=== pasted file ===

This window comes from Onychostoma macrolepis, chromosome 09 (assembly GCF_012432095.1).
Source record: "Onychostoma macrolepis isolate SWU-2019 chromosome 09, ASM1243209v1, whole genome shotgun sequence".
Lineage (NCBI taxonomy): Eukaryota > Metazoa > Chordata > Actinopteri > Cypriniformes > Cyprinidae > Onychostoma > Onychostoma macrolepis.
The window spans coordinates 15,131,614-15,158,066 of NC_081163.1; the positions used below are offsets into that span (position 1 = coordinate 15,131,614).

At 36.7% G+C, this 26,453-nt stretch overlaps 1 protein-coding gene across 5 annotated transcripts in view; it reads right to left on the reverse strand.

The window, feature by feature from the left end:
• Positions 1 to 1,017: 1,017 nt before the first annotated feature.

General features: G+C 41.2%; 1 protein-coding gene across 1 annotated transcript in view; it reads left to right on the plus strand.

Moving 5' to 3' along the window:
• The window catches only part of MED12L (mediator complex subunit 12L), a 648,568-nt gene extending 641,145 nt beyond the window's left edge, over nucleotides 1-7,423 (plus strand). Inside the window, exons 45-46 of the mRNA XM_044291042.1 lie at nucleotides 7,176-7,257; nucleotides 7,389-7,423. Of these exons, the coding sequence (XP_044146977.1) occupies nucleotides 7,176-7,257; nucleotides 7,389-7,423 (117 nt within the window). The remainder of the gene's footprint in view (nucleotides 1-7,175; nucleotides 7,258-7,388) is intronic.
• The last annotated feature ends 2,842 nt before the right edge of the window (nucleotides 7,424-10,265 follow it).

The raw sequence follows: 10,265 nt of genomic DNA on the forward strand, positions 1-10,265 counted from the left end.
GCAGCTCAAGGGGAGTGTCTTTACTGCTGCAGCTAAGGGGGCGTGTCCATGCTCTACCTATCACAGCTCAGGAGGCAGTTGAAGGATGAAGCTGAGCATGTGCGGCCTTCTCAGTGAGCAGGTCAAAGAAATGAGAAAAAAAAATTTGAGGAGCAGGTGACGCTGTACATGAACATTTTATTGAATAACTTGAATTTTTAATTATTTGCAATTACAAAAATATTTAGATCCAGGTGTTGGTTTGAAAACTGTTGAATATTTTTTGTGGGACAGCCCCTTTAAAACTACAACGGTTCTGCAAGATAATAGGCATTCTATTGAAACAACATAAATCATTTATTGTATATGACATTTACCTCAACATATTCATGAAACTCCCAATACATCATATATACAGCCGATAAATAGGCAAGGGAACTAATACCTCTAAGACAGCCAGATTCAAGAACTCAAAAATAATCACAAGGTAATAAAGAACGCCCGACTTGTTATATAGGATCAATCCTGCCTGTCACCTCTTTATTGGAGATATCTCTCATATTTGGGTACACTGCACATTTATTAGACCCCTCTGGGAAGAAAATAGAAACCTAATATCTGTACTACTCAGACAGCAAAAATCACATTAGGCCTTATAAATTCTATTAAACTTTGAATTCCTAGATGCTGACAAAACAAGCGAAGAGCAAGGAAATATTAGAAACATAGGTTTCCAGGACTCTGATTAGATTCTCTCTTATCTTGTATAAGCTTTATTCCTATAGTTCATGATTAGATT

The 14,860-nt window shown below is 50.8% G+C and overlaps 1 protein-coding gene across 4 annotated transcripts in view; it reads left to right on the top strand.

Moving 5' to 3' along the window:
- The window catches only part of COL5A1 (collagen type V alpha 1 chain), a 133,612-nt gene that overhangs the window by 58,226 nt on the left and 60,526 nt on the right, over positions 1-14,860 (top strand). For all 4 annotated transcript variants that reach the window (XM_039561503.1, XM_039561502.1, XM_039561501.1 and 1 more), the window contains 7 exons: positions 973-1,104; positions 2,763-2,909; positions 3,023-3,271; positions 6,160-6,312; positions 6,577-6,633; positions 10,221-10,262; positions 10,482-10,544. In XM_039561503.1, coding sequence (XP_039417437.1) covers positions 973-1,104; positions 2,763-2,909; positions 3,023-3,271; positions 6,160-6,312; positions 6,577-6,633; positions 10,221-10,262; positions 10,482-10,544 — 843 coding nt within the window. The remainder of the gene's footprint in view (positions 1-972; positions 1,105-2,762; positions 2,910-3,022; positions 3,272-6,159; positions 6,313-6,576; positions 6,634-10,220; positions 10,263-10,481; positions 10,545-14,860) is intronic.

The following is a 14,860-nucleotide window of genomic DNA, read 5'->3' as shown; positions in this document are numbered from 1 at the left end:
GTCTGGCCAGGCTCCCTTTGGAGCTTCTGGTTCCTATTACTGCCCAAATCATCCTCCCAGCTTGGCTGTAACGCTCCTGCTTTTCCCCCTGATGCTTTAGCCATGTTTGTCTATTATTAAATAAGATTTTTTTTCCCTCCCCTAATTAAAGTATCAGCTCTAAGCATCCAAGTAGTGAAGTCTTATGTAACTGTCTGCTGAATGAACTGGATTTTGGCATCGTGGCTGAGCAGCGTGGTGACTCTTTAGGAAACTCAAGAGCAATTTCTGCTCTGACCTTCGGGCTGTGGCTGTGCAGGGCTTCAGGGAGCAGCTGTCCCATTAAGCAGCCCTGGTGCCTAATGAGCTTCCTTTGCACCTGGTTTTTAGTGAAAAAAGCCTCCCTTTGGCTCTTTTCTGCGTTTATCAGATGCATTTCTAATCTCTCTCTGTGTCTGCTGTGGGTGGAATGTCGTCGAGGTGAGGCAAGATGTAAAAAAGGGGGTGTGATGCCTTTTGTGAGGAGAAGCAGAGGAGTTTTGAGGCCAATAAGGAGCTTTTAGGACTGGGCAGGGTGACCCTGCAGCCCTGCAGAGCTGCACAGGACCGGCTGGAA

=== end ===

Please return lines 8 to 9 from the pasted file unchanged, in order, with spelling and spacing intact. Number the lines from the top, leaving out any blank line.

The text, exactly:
General features: G+C 41.2%; 1 protein-coding gene across 1 annotated transcript in view; it reads left to right on the plus strand.

Moving 5' to 3' along the window: